John Kaisch, the Governor of Ohio and former presidential candidate, has a solution to the assumed Korean crisis. He has called for the assassination of Kim Jong un and the rest of the country's leadership. The Washington Post, the bullhorn of Washington groupthink, reported this dangerous nonsense as though it constitutes sensible political discourse.
These are troubling signs. It only takes a modicum of empathy and a moment's reflection to see how dangerous such talk is. As the North Koreans read Kaisch's words, and the tone of the reporting, they can only conclude that the US is a outlaw state that is seriously contemplating the assassination of their leadership. This can only encourage them to step up their defence capabilities and it can only ramp up their fear, making the outbreak of military conflict more likely.
Kaisch's call for the decapitation of the Korean leadership is also troubling in terms of what it suggests about the US regime. According to Kaisch, if he were in the White House, he would be demanding that such a plan be drawn up. One might well remember that according to virtually the whole of the political establishment, Donald Trump is some crazy person who could start a war on a whim. There are no such criticisms of Kaisch from the political-media elite. The implication is that Kaisch's craziness is actually mainstream thinking in America's elite.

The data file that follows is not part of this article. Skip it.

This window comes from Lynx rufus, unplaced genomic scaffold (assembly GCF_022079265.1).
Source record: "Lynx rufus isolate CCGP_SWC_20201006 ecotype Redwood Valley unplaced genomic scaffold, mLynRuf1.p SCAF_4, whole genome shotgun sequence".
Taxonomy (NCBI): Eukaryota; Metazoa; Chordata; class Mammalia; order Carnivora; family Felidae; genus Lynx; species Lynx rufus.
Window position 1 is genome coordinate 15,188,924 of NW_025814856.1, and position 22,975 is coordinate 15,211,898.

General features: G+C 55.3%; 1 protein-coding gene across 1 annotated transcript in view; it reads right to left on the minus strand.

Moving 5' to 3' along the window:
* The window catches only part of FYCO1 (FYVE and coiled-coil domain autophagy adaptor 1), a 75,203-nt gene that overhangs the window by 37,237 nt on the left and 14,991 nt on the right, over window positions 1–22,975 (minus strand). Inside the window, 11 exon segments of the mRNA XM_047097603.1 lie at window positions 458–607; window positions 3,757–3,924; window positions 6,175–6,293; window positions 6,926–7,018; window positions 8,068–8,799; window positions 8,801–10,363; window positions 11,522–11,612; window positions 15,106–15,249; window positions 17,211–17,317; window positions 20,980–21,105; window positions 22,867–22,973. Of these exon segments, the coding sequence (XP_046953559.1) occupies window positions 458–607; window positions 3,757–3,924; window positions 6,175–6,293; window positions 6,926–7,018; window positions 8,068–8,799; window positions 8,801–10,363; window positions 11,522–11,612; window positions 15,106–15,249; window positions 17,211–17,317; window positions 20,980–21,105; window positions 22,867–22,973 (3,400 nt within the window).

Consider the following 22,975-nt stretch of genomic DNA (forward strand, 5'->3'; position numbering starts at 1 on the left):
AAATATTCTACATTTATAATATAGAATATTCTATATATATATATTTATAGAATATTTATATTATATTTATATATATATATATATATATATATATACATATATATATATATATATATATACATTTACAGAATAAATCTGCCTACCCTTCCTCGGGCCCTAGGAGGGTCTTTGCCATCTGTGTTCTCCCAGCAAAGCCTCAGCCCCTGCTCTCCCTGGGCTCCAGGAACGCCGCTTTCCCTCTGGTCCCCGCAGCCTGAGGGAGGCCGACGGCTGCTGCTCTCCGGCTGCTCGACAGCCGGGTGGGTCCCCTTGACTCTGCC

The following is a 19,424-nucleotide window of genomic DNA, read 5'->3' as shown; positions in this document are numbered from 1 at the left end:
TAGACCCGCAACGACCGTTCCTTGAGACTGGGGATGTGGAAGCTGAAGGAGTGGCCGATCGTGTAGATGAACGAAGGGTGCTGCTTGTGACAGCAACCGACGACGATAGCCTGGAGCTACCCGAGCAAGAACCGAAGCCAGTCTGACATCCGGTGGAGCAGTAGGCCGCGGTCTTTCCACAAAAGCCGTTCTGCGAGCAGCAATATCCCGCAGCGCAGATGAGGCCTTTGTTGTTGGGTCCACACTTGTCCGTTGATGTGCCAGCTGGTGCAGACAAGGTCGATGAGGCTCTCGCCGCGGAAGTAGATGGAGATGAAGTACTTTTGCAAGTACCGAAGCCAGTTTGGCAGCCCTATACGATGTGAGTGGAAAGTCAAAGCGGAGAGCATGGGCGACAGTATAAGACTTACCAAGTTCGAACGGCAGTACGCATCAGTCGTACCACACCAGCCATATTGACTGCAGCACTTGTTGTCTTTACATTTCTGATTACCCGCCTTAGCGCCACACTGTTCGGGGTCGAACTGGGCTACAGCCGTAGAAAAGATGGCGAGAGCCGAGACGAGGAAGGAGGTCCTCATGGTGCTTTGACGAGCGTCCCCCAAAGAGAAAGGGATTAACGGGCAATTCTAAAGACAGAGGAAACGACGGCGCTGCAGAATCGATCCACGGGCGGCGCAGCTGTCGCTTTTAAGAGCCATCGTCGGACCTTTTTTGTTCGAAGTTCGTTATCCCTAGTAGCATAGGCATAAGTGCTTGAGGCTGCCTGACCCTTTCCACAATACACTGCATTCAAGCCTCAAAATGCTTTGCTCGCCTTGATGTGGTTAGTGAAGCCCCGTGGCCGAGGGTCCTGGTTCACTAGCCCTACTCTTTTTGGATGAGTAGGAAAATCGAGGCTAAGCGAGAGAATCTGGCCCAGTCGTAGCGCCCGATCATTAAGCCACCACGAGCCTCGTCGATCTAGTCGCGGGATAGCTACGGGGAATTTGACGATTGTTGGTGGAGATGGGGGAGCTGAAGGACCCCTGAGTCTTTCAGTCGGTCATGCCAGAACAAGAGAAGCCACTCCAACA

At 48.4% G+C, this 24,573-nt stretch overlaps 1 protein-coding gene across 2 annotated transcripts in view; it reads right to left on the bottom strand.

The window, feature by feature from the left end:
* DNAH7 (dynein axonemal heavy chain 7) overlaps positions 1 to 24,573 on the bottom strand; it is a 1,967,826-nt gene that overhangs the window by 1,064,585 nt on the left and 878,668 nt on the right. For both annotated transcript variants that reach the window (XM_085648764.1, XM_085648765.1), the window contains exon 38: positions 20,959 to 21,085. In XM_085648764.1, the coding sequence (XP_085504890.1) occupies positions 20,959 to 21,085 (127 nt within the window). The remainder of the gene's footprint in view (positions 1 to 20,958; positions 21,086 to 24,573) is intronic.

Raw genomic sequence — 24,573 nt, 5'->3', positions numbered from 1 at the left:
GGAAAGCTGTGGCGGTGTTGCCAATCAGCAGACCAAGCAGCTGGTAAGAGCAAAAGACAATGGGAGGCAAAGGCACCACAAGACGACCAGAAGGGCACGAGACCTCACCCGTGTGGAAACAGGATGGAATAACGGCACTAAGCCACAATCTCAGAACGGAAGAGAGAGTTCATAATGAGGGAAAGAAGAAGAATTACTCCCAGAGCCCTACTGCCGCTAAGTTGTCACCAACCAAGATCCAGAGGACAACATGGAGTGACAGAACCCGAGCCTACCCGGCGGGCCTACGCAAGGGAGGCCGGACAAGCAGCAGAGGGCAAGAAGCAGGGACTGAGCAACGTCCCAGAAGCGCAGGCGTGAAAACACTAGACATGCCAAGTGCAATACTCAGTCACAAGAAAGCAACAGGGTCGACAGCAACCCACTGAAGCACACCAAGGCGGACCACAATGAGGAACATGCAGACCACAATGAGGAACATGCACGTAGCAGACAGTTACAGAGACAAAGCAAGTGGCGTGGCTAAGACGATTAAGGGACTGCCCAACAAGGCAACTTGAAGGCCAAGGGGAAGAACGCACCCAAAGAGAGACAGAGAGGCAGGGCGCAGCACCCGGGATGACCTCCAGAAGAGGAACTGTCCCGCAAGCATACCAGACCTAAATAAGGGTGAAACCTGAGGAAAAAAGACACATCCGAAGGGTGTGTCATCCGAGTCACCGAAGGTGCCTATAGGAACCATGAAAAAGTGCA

If such a plan were put into effect, it is difficult to envision what would be more dangerous: its success or its failure. An attempt to assassinate the leadership of North Korea, whether successful or an abject failure, would almost inevitably trigger a war. Imagine if Kim Jong un were assassinated. North Korea is a theocracy; indeed, Kim's long dead grandfather is still the head of state. The murder of the country's leader would unleash a torrent of anger, hatred and patriotism, as indeed would a failed attempt to do so.
Kaish's plan is crazy, and very, very dangerous.